This is “Units of Radioactivity”, section 11.3 from the book Introduction to Chemistry: General, Organic, and Biological (v. 1.0). For details on it (including licensing), click here.

For more information on the source of this book, or why it is available for free, please see the project's home page. You can browse or download additional books there. You may also download a PDF copy of this book (72 MB) or just this chapter (2 MB), suitable for printing or most e-readers, or a .zip file containing this book's HTML files (for use in a web browser offline).

Has this book helped you? Consider passing it on:
Creative Commons supports free culture from music to education. Their licenses helped make this book available to you.
DonorsChoose.org helps people like you help teachers fund their classroom projects, from art supplies to books to calculators.

11.3 Units of Radioactivity

Learning Objective

  1. Express amounts of radioactivity in a variety of units.

In Section 11.2 "Half-Life", we used mass to indicate the amount of radioactive substance present. This is only one of several units used to express amounts of radiation. Some units describe the number of radioactive events occurring per unit time, while others express the amount of a person’s exposure to radiation.

Perhaps the direct way of reporting radioactivity is the number of radioactive decays per second. One decay per second is called one becquerel (Bq)A unit of radioactivity equal to one decay per second.. Even in a small mass of radioactive material, however, there are many thousands of decays or disintegrations per second. The unit curie (Ci)A unit of radioactivity equal to 3.7 × 1010 decays per second., now defined as 3.7 × 1010 decays per second, was originally defined as the number of decays per second in 1 g of radium. Many radioactive samples have activities that are on the order of microcuries (µCi) or more. Both the becquerel and curie can be used in place of grams to describe quantities of radioactive material. As an example, the amount of americium in an average smoke detector has an activity of 0.9 µCi.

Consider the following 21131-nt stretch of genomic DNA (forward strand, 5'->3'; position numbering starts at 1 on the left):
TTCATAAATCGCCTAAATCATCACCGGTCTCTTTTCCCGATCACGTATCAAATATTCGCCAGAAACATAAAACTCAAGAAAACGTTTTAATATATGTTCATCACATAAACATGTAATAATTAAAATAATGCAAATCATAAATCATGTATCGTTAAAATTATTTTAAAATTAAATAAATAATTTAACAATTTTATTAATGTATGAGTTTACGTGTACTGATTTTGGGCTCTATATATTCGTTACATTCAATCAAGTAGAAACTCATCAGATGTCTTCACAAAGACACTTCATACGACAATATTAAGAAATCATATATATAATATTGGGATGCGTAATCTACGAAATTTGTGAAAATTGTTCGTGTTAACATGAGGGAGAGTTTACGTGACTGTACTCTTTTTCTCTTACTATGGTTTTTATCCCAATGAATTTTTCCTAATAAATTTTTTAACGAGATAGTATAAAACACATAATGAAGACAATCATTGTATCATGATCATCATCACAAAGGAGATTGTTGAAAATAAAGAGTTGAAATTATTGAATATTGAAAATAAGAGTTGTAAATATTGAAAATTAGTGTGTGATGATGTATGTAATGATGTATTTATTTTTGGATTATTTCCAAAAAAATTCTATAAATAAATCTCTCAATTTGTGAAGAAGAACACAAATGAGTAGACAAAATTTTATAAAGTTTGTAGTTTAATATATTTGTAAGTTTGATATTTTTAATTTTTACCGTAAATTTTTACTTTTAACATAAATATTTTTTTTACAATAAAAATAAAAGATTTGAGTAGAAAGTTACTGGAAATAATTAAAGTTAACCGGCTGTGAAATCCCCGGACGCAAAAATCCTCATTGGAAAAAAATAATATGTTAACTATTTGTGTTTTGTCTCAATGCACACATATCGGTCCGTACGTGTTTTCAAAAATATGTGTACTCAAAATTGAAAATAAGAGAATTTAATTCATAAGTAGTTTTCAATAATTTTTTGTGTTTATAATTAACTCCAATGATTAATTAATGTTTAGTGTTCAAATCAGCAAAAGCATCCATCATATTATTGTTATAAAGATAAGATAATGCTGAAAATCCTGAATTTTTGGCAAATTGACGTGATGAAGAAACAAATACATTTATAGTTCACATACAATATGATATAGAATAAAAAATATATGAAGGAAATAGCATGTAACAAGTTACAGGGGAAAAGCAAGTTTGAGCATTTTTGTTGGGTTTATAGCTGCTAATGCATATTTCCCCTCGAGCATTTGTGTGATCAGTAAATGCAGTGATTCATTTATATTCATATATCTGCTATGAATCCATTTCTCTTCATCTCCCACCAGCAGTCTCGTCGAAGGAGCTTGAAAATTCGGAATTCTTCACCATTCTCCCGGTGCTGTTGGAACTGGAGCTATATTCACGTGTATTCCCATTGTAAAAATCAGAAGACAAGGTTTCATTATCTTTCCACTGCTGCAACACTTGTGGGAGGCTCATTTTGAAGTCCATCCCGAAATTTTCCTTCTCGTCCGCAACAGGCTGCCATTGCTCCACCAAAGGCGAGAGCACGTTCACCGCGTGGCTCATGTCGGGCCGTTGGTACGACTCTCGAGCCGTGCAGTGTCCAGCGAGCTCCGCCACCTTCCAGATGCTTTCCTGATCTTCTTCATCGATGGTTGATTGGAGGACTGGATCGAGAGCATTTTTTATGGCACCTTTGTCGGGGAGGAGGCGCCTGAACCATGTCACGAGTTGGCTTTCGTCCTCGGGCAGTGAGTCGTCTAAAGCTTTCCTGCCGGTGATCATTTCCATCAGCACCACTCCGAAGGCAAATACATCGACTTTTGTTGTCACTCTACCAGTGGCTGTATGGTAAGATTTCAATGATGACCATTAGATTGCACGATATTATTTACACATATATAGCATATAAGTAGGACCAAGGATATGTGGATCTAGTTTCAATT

Note

The unit becquerel is named after Henri Becquerel, who discovered radioactivity in 1896. The unit curie is named after Polish scientist Marie Curie, who performed some of the initial investigations into radioactive phenomena in the early 1900s.

Example 4

A sample of radium has an activity of 16.0 mCi (millicuries). If the half-life of radium is 1,600 y, how long before the sample’s activity is 1.0 mCi?

Solution

The following table shows the activity of the radium sample over multiple half-lives:

Time in Years Activity
0 16.0 mCi
1,600 8.0 mCi
3,200 4.0 mCi
4,800 2.0 mCi
6,400 1.0 mCi

Over a period of 4 half-lives, the activity of the radium will be halved four times, at which point its activity will be 1.0 mCi. Thus, it takes 4 half-lives, or 4 × 1,600 y = 6,400 y, for the activity to decrease to 1.0 mCi.

Skill-Building Exercise

  1. A sample of radon has an activity of 60,000 Bq. If the half-life of radon is 15 h, how long before the sample’s activity is 3,750 Bq?